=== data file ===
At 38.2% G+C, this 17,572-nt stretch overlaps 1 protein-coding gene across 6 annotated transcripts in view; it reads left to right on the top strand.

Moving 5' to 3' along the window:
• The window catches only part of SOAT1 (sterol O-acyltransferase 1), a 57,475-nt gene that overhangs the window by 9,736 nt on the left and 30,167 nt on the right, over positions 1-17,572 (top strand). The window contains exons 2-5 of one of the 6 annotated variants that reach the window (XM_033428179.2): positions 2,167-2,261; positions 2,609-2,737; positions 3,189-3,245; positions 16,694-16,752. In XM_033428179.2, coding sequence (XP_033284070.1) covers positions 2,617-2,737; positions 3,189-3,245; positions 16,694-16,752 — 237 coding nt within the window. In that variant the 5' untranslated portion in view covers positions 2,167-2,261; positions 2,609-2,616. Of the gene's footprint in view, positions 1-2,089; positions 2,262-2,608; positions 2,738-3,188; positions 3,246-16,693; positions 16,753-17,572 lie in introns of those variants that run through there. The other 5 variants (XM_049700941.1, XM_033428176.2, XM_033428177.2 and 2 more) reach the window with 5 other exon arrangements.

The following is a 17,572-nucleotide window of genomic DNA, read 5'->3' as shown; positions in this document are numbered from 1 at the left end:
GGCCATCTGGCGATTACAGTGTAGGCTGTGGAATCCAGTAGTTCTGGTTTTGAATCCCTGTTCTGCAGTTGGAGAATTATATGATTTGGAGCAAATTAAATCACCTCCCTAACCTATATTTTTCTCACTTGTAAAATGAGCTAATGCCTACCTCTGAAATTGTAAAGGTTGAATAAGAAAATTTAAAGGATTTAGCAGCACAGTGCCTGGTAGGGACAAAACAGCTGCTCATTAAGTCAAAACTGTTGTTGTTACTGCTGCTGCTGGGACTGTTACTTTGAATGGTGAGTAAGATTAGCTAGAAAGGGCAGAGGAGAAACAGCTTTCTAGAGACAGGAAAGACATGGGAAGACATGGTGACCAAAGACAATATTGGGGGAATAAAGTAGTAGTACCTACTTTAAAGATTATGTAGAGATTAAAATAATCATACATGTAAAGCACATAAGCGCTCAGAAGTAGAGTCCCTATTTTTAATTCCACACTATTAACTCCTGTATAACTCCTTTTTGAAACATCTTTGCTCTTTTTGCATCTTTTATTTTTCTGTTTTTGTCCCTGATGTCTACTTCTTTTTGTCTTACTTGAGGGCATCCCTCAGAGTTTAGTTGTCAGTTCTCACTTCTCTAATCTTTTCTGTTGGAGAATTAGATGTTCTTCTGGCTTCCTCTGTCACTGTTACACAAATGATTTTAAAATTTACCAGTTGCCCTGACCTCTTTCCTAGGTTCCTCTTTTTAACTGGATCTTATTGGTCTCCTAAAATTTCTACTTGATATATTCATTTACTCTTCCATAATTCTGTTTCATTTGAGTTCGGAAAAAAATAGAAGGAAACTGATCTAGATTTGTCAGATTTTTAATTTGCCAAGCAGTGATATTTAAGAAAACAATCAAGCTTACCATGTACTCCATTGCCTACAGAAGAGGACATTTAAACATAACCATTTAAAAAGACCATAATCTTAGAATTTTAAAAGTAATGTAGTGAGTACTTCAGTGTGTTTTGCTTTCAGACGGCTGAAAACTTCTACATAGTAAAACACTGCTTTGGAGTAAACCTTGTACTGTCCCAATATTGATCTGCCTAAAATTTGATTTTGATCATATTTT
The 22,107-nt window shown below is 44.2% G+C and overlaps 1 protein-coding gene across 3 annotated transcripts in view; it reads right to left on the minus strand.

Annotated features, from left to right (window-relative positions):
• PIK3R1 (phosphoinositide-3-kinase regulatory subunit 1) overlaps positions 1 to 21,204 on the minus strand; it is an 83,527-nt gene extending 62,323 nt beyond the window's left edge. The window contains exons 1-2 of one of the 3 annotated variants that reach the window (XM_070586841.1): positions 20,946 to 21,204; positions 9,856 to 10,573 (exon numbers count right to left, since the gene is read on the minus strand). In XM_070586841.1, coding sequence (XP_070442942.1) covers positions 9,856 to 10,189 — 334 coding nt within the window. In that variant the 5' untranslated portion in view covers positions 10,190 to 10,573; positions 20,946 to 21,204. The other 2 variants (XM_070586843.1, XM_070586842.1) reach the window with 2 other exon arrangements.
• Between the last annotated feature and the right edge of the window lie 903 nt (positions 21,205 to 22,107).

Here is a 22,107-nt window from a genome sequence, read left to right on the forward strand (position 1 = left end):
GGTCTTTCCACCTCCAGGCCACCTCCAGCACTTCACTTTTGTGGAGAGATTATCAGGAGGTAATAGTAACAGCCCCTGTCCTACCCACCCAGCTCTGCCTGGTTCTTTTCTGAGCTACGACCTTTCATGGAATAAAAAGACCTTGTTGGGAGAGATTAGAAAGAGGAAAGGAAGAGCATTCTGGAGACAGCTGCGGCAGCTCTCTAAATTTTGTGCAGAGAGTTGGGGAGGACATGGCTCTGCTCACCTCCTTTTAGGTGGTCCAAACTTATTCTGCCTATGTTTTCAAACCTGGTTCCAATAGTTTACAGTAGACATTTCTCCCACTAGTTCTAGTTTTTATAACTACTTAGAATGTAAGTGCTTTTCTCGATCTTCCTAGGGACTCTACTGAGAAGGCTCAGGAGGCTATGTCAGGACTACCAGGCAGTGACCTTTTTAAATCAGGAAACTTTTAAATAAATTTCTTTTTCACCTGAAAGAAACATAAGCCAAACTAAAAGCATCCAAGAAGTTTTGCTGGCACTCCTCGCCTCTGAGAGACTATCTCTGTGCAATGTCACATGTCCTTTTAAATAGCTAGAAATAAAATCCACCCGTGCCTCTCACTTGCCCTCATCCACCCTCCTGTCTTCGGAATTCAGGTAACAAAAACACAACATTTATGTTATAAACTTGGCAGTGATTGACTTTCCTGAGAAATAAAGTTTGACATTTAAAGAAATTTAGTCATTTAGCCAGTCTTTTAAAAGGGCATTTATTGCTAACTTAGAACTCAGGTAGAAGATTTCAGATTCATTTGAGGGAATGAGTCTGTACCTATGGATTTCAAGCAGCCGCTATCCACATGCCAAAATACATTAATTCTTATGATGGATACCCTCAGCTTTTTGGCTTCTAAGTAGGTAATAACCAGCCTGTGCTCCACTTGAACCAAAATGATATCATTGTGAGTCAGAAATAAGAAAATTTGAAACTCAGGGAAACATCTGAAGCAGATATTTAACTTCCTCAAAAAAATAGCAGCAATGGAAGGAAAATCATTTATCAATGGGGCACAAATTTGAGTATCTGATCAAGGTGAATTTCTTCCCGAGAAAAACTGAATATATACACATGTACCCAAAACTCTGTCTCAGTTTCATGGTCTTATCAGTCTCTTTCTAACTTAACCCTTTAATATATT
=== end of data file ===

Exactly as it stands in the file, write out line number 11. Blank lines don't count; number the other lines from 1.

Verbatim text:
GGTCTTTCCACCTCCAGGCCACCTCCAGCACTTCACTTTTGTGGAGAGATTATCAGGAGGTAATAGTAACAGCCCCTGTCCTACCCACCCAGCTCTGCCTGGTTCTTTTCTGAGCTACGACCTTTCATGGAATAAAAAGACCTTGTTGGGAGAGATTAGAAAGAGGAAAGGAAGAGCATTCTGGAGACAGCTGCGGCAGCTCTCTAAATTTTGTGCAGAGAGTTGGGGAGGACATGGCTCTGCTCACCTCCTTTTAGGTGGTCCAAACTTATTCTGCCTATGTTTTCAAACCTGGTTCCAATAGTTTACAGTAGACATTTCTCCCACTAGTTCTAGTTTTTATAACTACTTAGAATGTAAGTGCTTTTCTCGATCTTCCTAGGGACTCTACTGAGAAGGCTCAGGAGGCTATGTCAGGACTACCAGGCAGTGACCTTTTTAAATCAGGAAACTTTTAAATAAATTTCTTTTTCACCTGAAAGAAACATAAGCCAAACTAAAAGCATCCAAGAAGTTTTGCTGGCACTCCTCGCCTCTGAGAGACTATCTCTGTGCAATGTCACATGTCCTTTTAAATAGCTAGAAATAAAATCCACCCGTGCCTCTCACTTGCCCTCATCCACCCTCCTGTCTTCGGAATTCAGGTAACAAAAACACAACATTTATGTTATAAACTTGGCAGTGATTGACTTTCCTGAGAAATAAAGTTTGACATTTAAAGAAATTTAGTCATTTAGCCAGTCTTTTAAAAGGGCATTTATTGCTAACTTAGAACTCAGGTAGAAGATTTCAGATTCATTTGAGGGAATGAGTCTGTACCTATGGATTTCAAGCAGCCGCTATCCACATGCCAAAATACATTAATTCTTATGATGGATACCCTCAGCTTTTTGGCTTCTAAGTAGGTAATAACCAGCCTGTGCTCCACTTGAACCAAAATGATATCATTGTGAGTCAGAAATAAGAAAATTTGAAACTCAGGGAAACATCTGAAGCAGATATTTAACTTCCTCAAAAAAATAGCAGCAATGGAAGGAAAATCATTTATCAATGGGGCACAAATTTGAGTATCTGATCAAGGTGAATTTCTTCCCGAGAAAAACTGAATATATACACATGTACCCAAAACTCTGTCTCAGTTTCATGGTCTTATCAGTCTCTTTCTAACTTAACCCTTTAATATATT